Early in its history, this nation handcuffed itself with inconsistencies. Self-bondage began with the "Declaration of Independence." Thomas Jefferson wrote what the signers said they believed, "that all men are created equal, that they are endowed by their Creator with certain unalienable Rights." The "rights" were first defined as "life, liberty, and property," then "property" was changed to "the pursuit of happiness."
Even before we got started, we compromised. "Men" should have meant "humankind." It didn't. It meant "white male," and mostly, "white male with property." It did not mean Native American, African American, or women of any description.
Jefferson catalogued England's tyrannies. Among them, he denounced the slave trade. His fellow slaveholders deleted the section but still signed to the "equality" of all men. That planted the seeds of the Civil War, which almost destroyed us.
Believe. Say. Do. It is the prescription for accomplishing goals, rearing children, conducting business and government, knowing God: what Charles Darwin described as "the most complete of all distinctions between man and the lower animals." Whether or not we subscribe to Darwin's evolution theory, he saw the ability and right of individuals to base choices on convictions. Before him, Jesus said plainly: "If anyone loves me, he will obey my teaching ...He who does not love me will not obey my teaching..." (John 14:23-24 NIV). For him, believing, saying, and doing are inseparable.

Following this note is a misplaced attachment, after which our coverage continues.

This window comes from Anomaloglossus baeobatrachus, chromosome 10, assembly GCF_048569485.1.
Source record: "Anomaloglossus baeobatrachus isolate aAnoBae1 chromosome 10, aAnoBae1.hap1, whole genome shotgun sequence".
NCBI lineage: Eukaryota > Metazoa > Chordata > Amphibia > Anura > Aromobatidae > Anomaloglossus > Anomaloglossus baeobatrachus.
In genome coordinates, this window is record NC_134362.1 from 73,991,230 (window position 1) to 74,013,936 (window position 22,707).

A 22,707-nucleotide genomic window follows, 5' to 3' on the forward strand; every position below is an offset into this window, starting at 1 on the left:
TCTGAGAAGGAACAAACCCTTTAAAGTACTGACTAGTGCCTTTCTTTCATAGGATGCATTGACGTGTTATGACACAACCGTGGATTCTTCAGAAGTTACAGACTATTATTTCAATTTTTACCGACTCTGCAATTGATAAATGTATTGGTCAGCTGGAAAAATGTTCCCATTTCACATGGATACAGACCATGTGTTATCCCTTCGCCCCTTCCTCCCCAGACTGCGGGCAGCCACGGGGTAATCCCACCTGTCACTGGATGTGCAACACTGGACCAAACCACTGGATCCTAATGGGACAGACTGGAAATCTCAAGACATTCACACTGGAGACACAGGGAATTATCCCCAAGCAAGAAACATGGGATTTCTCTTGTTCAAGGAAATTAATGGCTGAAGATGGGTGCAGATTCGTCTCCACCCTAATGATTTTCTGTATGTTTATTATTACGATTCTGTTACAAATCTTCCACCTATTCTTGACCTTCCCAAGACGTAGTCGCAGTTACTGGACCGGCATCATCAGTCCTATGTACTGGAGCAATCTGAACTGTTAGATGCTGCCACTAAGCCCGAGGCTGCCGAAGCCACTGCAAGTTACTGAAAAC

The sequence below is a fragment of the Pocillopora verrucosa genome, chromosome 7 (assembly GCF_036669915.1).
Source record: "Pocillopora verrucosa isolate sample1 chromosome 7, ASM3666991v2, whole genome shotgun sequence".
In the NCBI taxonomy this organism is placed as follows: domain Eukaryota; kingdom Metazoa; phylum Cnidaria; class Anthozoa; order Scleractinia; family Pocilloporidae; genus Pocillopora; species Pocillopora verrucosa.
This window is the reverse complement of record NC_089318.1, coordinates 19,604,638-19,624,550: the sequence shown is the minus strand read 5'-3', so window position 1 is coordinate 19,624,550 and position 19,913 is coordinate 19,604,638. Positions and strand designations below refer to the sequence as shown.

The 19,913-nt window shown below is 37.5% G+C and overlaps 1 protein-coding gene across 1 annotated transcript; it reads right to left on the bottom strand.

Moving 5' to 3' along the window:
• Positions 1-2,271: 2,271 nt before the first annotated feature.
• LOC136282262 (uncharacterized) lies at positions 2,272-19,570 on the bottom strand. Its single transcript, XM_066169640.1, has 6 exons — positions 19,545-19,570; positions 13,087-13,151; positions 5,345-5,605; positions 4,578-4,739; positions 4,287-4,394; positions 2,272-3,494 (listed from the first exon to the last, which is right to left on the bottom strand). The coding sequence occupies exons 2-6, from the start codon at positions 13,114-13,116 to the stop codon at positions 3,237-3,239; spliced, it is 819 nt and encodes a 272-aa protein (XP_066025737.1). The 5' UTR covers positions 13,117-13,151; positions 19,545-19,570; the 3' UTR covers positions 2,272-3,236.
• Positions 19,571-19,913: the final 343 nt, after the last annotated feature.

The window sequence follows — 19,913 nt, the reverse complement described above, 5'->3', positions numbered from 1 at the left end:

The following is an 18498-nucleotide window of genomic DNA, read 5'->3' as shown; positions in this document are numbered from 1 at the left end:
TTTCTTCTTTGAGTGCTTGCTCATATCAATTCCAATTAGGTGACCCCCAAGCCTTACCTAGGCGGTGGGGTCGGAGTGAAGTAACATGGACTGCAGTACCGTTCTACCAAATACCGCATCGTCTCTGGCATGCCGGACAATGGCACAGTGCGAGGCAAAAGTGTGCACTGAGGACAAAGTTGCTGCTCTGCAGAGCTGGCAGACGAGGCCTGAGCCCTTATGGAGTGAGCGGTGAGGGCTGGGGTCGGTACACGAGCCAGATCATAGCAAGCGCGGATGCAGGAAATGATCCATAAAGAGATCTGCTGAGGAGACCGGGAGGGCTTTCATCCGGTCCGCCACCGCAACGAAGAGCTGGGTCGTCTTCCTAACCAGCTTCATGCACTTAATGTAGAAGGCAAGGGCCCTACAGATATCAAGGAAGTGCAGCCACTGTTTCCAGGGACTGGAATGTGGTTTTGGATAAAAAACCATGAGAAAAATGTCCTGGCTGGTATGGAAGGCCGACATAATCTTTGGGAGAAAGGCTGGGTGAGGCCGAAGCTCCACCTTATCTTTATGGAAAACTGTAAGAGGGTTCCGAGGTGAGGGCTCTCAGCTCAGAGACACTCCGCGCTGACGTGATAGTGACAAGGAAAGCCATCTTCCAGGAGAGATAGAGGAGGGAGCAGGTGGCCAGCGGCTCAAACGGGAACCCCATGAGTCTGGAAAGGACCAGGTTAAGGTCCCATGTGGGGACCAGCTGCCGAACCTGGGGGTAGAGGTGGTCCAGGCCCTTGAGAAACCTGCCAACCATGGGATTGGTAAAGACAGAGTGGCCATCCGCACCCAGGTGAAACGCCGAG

Buddhist teacher Pema Chodron cautions: "Never underestimate the inclination to bolt." Running from our stated foundational beliefs brings disaster. A month into the Gulf catastrophe, greed still fights setting stricter environmental standards and developing greater fuel efficiency. Is lunacy a right we want to embrace?
If Jefferson had carried out what he said he believed, free men would have worked his Monticello plantation. Instead, he rationed his slaves' food, enforced dawn to dark labor six days a week, and sold them for money. He spoke of his dislike of the system, but his desires overruled true "pursuit of happiness." What he actually pursued was what he originally wrote: "property." That pursuit backfired. He died bankrupt, having opened the gusher of equality without knowing how to direct it.
Winston Churchill said: "During a long life I have had to eat my own words many times, and I have found it a very nourishing diet." For personal and national health, we must rediscover that unrestrained freedom is bondage. We owe much to Jefferson and other Founding Fathers, especially that they locked us into greatness that is true gain, the kind that demands check-and-balance, even when it hurts, the kind insisting we know our beliefs before we say and do. The Gulf of Mexico explosion is a reminder. Will we heed?
Finding truth requires the right starting point. That is the quest of this column. If you are a seeker of simple truth, we can find it together - side-by-side.